Inspections and maintenance are done on other systems in your home, but have you thought about the upkeep of the septic tank? Septic system maintenance is very important, however, it’s not complicated and it doesn’t need to be expensive. There are a few key factors to consider when doing maintenance on a septic system:
- A septic system should be inspected every three years by a professional. It also should be pumped out every three-to-five years.
- Make sure the tank’s water is being used efficiently.
- It’s also important to make sure that waste is being properly disposed of and that the drain field is well-maintained.
A system that features electrical float switches, pumps, or other mechanical parts, should be checked once a year. The frequency of septic pumping can be a bit trickier. How often you have the system pumped is based on the size of a household, the amount of wastewater that is generated, the volume of solids in the wastewater, and the size of the tank.
A professional will check for leaks and examine the layers in your tank to determine the best course of maintenance. You should always keep a record of all maintenance performed on your tank, along with any other service you do in your home. The professional should provide you with a detailed report that includes the condition of the tank and recommended repairs. Keep track of these reports.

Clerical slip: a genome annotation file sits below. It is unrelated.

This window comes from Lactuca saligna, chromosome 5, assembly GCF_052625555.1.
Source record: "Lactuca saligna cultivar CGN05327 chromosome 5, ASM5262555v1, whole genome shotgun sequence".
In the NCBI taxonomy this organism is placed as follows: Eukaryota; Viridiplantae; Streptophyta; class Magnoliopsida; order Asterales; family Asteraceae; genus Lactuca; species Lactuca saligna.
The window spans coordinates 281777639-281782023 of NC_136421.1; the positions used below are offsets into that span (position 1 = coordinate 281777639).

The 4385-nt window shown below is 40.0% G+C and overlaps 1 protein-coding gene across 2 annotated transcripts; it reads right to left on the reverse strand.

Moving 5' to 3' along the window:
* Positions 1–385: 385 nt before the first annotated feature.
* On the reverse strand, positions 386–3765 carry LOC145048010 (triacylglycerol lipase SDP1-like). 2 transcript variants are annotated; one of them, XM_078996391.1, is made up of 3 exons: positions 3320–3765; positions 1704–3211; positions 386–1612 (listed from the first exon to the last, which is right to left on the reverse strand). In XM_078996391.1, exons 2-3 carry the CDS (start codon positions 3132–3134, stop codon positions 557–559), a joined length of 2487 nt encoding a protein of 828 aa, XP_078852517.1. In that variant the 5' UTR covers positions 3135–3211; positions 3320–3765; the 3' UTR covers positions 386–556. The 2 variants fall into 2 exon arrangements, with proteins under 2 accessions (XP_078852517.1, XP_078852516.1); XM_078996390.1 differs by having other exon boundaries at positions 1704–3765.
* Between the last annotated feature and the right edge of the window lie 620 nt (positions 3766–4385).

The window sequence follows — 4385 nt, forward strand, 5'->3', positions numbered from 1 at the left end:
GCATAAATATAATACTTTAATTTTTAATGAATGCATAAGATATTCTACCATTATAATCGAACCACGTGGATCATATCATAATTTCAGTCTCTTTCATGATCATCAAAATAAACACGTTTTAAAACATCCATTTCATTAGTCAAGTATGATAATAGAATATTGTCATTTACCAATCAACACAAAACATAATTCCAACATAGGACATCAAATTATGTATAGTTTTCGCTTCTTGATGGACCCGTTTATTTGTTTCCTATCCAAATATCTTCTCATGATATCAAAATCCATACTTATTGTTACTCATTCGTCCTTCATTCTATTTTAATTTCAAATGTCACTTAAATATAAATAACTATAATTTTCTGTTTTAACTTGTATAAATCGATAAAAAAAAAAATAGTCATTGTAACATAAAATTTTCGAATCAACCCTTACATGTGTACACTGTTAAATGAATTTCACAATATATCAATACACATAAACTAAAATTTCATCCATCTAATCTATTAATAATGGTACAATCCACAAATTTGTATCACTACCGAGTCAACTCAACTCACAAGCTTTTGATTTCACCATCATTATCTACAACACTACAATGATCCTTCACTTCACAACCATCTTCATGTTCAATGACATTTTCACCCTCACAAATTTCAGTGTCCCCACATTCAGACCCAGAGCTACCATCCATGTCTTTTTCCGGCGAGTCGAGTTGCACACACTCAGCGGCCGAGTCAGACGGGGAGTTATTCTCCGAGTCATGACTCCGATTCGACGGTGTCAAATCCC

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How Do I Know If the Water Is Being Used Efficiently?
The average water use per day in a typical single-family home is approximately 70 gallons per person. Leaks in a toilet or sink can account for double that amount. All water sent down through a home’s pipes ends up in the septic system. Conserving water can make things easier on the system. The efficient use of water improves the operation of any system. There are many simple ways to conserve water including to limit the use of water per person in the household and to install high-efficient toilets, showerheads, faucets, washers, and dishwashers.
What Are the Best Ways to Dispose of Waste?
Everything that goes down a drain eventually ends up in the septic system. This includes the grease you accidentally poured into the sink, the hair and soap scum that builds up in the shower or sink, and, of course, the waste that goes in every toilet. It’s best to remember that sinks and toilets are not trash cans. Never flush cooking oil or grease, “flushable” wipes, cigarette butts, paint, feminine hygiene products, harmful chemicals, coffee grounds, cat litter, dental floss, etc. Much of the same holds true for the sink or any drain — avoid harmful chemicals, grease, paints, and solvents as there are better ways to dispose of these items.
How Do I Maintain the Drain Field?
Never park or drive on the drain field. Don’t plant trees or other greenery near a drain field as you don’t want roots, weeds or other items growing into the septic system. Also, keep other roof drains or drainage systems, piping, and sump pumps away from the drain field.